Have you noticed that your cat is drooling excessively? Perhaps you can see the saliva building up around the outside of their mouth, or maybe you notice pools of saliva where they have been sitting. In either case, this is not normal. Excessive drooling in cats is almost always an indication that something sinister is going on. Here are four of the most likely culprits.
1. Dental Disease
Perhaps the most common cause of drooling in cats is dental disease. An estimated more than twothirds of cats over the age of three are affected by dental disease, which can cause drooling, along with decreased appetite, aversion towards harder foods, and social changes. You may also notice a foul odor in your cat's mouth.
Feline dental disease affects both the gums and teeth. Tartar, a substance composed of bacteria and minerals, accumulates on the teeth. These bacteria soon move into the gums, causing swelling and discomfort. As the disease progresses, teeth become loose and may even fall out on their own.
Your veterinarian can diagnose dental disease with a simple oral exam. To treat dental disease, you will typically need to have your cat's teeth professionally cleaned and perhaps have some of the more affected teeth removed. Your vet may prescribe antibiotics if the gums are badly infected. Going forward, you will need to brush your cat's teeth regularly to keep the teeth and gums in good health.
2. Poison Ingestion
Did your cat's bout of drooling come on suddenly? Is your cat also acting lethargic and weak, or are they suffering from symptoms of nervousness or muscle tremors? If so, your cat may have ingested a poison, such as a cleaning product, human medication, or antifreeze.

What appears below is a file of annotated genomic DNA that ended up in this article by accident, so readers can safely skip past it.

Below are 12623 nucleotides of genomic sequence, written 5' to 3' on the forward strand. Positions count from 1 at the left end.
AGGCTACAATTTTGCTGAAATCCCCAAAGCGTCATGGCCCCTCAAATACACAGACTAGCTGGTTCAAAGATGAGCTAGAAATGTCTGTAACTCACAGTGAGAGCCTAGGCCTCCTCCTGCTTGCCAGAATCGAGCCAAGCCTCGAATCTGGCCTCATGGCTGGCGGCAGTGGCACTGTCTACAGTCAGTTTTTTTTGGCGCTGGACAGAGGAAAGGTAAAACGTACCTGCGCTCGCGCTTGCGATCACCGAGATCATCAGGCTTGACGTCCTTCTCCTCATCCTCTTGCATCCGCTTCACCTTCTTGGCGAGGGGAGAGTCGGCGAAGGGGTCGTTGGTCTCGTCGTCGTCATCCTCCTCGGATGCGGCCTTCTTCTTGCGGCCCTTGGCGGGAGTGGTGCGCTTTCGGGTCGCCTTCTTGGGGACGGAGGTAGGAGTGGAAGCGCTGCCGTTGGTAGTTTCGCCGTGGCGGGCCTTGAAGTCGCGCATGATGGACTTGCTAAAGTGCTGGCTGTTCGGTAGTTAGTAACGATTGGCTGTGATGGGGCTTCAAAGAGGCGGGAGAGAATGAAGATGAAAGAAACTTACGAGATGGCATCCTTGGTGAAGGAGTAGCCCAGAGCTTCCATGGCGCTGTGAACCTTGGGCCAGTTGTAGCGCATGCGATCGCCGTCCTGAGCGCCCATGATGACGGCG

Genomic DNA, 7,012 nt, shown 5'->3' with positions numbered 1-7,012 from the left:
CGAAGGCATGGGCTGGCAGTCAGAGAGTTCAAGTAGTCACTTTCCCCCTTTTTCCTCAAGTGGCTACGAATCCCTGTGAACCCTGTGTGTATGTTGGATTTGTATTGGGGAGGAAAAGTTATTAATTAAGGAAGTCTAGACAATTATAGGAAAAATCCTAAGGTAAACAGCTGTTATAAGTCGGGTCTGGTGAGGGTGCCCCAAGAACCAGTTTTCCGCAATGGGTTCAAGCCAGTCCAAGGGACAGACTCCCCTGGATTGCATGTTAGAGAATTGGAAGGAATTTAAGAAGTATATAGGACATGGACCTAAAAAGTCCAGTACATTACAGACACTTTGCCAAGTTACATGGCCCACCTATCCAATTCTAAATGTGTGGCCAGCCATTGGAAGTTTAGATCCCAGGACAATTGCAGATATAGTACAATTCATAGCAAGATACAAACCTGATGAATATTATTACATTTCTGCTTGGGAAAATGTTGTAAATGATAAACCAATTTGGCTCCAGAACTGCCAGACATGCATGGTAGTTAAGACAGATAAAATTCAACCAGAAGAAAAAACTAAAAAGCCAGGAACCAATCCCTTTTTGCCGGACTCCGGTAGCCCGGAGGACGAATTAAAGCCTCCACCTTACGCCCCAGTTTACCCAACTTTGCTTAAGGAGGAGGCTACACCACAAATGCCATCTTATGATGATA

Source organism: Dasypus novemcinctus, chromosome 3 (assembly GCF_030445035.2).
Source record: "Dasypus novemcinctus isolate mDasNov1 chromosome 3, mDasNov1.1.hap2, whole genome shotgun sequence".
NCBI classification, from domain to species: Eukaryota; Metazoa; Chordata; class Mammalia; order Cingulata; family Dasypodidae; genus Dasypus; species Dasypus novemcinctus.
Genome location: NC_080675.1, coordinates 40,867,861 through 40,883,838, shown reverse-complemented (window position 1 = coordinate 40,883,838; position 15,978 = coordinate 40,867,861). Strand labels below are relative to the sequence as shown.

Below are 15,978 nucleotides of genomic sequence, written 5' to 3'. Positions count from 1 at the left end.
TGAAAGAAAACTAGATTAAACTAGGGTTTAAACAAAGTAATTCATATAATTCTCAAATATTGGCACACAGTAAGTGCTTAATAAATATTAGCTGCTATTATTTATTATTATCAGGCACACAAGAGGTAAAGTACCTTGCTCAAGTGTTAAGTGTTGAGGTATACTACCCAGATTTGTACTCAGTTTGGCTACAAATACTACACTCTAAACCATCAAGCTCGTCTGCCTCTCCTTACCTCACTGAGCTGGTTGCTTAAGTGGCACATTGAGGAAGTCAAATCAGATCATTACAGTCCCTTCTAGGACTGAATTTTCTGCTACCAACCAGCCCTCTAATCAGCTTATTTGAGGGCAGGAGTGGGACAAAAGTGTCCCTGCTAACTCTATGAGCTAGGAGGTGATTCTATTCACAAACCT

If you suspect your cat has consumed poisoned, head to the vet's office immediately. Your vet will help determine what your cat has consumed and what treatment would be best. Treatment will depend on the poison at fault.
Although some cases of poisoning are fatal, others can be treated by inducing vomiting, administering IV fluids, or administering an antidote. Do not try these treatments on your own; your vet will know what is best based on the substance consumed and your cat's symptoms.
3. Kidney Failure
Chronic drooling can also be a sign of kidney disease or kidney failure in cats. Other signs of kidney failure include:
- Weakness and sluggishness
- Rapid weight loss
- Nausea and vomiting
- Increased thirst
- Bad breath
- Poor hair coat and decreased grooming
- Pale gums
Kidney disease can progress undetected for a long time before the cat starts to show symptoms. The condition is most common in older cats. Your vet can diagnose kidney failure with a simple blood test, and treatment includes fluid therapy, a modified diet, and medications to control blood pressure.
4. Squamous Cell Carcinoma
Squamous cell carcinoma is a form of cancer that can cause tumors and lesions to form in a cat's mouth. Most of these lesions appear under the tongue, which causes them to go undetected until they are quite advanced. Cats with squamous cell carcinoma in the mouth may drool excessively, stop eating, and lose weight rapidly. A foul odor and pus may also develop as the lesion becomes infected.
Squamous cell carcinoma progresses rapidly, and most cats pass away within a few months of diagnosis. For this reason, most vets recommend euthanizing a cat when they are diagnosed with the condition. Your vet can diagnose squamous cell carcinoma with an oral exam.
If your cat has been drooling excessively, do not ignore this symptom and hope it will go away on its own. All of the common conditions that cause drooling require veterinary care, and often prompt veterinary care, if there is any hope of recovery. Contact South San Diego Veterinary Hospital if you are looking for a new veterinarian in the San Diego area.